So when I'm finished, the car should look great, yes customized front fenders, but otherwise a perfect candidate for some well heeled future owner to take to the next level. Just not going to be me. As usual, money talks.

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I hate to see you do this after all the hard work you've done, but I fully understand your predicament. It has gotten nearly impossible to restore one of these cars unless you start with a fairly complete car with all the right parts. In 1992 when I did my roadster, I found one of the last complete parts cars left and it was invaluable in getting the roadster finished. It takes extremely deep pockets to finish an incomplete car. I thought when you started it was a big chew.

Greg

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Your proposal does not string any historic cords although someone very well might have done exactly that to a CD8 Roadster. How about mimicking the style Martin Swig applied to his CD, apparently in the line of long-distance racing in Europe where these cars did well? Homemade front cycle fenders and cut down rears, skip the (IMHO ugly) square box on the back and rear-mount the spare  instead. Resale value would also benefit to my opinion.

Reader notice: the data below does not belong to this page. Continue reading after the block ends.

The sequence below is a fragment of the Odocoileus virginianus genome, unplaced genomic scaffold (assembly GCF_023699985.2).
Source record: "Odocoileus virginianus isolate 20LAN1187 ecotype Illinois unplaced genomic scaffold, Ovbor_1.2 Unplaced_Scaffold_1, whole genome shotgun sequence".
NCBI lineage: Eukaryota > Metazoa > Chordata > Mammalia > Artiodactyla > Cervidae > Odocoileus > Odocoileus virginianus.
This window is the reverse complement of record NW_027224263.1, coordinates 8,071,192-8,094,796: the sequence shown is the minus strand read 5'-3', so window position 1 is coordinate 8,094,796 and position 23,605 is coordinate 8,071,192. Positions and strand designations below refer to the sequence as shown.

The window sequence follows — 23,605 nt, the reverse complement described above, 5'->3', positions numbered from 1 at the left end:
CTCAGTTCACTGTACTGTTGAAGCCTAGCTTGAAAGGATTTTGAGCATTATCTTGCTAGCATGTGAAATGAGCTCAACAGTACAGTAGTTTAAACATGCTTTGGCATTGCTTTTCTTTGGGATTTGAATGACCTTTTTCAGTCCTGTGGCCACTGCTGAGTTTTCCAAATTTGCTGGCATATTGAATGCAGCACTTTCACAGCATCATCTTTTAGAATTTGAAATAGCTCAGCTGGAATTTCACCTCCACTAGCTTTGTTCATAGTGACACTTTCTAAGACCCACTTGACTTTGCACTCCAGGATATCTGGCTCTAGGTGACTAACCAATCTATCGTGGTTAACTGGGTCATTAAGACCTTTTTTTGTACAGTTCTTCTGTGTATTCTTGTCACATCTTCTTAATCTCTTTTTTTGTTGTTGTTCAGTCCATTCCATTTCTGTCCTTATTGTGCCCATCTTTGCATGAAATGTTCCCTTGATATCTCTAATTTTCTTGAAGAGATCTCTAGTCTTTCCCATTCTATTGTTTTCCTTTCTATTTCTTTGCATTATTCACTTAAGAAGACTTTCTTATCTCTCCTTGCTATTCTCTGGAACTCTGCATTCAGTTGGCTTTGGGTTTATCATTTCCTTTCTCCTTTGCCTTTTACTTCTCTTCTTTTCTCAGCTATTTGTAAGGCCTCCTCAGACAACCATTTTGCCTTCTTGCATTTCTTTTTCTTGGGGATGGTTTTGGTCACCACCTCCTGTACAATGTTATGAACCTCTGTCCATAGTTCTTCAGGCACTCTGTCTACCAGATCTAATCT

DSC_4003.jpg.97670e7fafb85e51609c832f4d7d207d.jpg

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Thanks Greg and Narve, I still have the luxury for a few more months to go in any of 3 or 4 directions re the front fenders and running boards, the only real changes I plan at the moment. I considered the Swig approach but figured it would be a copy-cat look and not as well done as his. Also considered an historic hot rod approach, leaving the as found 1950's setup, Cadillac/Lasalle/Auburn drivetrain and keeping the rest largely original. But it is a rare car and I felt should for the most part saved as such. Interestingly, a week after I bought the barn find I was offered more than I paid by 2 parties wanting to make a hot rod using only the body. And finally a custom builder encouraged me to go resto-mod, drop a modern rear drive Mopar drivetrain in it with modern electronics, discs all around etc. As we know from the many threads on AACA, there is no limit to what one can do with a barn find, only imagination, passion, integrity, money and time. I'll be 74 next spring, and would like to be able to drive this thru the summer. Fingers crossed.